In an earlier post we listed the five sections that a CGL (Commercial General Liability) policy form contains: (1) coverages and exclusions; (2) who is an insured; (3) limits of insurance; (4) conditions; and (5) definitions. This post takes a deeper dive into the first section, coverages and exclusions.
A standard ISO (Insurance Services Office) form CGL policy provides coverage for three things: bodily injury and property damage (coverage A); personal and advertising injury (coverage B); and medical payments (coverage C).
Coverage A – Bodily Injury and Property Damage
“Bodily Injury” is typically defined to mean bodily injury, sickness or death sustained by a person. “Property damage” is typically defined as physical injury to tangible property, including loss of use of that property, as well as loss of use of tangible personal property that is not physically injured. Electronic data is not tangible property.
For bodily injury or property damage to be covered, it must happen during the policy period, and be caused by an “occurrence,” which is defined as an accident, including continuous or repeated exposure to substantially the same general harmful conditions.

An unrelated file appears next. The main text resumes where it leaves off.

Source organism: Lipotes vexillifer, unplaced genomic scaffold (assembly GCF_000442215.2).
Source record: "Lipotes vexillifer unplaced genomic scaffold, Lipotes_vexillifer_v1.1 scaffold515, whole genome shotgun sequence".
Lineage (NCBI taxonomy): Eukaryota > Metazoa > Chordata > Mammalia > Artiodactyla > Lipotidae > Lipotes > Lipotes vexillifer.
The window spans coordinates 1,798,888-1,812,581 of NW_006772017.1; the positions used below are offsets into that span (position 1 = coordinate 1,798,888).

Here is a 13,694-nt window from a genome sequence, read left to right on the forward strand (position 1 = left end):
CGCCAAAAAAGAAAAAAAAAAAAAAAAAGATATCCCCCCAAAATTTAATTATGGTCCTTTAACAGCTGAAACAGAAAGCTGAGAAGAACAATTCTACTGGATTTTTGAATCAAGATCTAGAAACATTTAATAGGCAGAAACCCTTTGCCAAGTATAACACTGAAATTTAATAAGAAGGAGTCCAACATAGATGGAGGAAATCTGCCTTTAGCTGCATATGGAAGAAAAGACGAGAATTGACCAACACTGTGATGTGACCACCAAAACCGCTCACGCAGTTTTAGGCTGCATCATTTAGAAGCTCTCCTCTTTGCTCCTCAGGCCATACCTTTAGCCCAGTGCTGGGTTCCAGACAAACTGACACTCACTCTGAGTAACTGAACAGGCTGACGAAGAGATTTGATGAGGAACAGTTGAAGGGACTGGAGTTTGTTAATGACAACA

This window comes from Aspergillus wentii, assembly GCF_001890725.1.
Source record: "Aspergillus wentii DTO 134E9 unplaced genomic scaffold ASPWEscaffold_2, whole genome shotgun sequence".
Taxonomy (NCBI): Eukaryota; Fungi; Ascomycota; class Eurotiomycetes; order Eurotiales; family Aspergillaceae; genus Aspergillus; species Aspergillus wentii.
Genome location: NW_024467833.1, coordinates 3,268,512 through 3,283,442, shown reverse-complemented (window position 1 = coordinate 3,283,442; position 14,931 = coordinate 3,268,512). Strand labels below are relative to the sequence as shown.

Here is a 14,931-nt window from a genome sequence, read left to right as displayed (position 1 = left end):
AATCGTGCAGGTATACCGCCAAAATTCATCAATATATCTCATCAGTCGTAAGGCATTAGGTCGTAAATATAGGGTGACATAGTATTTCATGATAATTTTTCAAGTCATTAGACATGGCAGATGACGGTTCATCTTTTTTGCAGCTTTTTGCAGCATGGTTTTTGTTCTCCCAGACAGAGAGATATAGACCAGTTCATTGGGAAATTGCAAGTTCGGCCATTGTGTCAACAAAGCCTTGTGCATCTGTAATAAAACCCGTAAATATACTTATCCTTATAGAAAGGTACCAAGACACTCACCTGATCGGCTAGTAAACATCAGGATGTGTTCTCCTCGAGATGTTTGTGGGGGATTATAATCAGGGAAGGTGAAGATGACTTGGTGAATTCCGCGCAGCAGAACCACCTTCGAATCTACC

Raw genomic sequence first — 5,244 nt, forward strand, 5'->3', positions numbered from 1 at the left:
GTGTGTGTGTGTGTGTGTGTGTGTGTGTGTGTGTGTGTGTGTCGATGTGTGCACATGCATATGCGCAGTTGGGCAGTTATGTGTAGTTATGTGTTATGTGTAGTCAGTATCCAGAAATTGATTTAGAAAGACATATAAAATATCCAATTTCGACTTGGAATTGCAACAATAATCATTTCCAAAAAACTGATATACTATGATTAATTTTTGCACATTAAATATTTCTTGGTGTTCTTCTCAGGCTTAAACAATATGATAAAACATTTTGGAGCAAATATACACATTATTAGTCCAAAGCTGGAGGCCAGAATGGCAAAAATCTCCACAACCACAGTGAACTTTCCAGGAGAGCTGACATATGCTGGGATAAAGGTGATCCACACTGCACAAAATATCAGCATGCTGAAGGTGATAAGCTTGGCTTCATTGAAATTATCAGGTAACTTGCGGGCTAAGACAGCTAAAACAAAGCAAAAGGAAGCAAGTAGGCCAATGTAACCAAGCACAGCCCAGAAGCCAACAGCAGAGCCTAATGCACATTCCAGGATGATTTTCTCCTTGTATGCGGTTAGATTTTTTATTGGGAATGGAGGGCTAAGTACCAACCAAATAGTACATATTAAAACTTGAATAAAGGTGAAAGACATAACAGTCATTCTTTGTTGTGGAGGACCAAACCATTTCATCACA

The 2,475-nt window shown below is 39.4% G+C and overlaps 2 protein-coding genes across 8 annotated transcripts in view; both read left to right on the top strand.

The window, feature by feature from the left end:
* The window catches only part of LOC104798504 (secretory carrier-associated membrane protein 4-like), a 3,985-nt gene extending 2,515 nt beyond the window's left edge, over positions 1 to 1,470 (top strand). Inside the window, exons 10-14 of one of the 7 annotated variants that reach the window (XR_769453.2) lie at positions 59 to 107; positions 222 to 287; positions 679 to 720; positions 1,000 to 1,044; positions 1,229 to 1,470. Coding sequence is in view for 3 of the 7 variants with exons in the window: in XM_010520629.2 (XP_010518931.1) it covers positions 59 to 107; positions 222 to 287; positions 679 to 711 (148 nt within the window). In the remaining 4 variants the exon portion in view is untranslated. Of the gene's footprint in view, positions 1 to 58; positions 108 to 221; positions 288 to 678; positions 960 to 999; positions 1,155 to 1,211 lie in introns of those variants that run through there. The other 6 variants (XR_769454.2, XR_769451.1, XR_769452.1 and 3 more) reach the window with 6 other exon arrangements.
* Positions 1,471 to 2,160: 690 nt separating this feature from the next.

Coverage B – Personal and Advertising Injury
This section provides coverage for things such as false arrest, detention or imprisonment; malicious prosecution; wrongful eviction, entry or invasion; libel, slander, or disparagement of goods, products or services; written publication of material that violates a person’s right of privacy; and using someone else’s advertising idea in your ads.
Coverage C – Medical Payments
This section provides for payment of medical expenses for bodily injuries caused by an accident on your premises or because of your operations. These payments are made regardless of fault.
After providing these broad grants of coverage, the CGL policy then takes numerous items of coverage away via the next part, the “exclusions.” That will be the subject of a future post.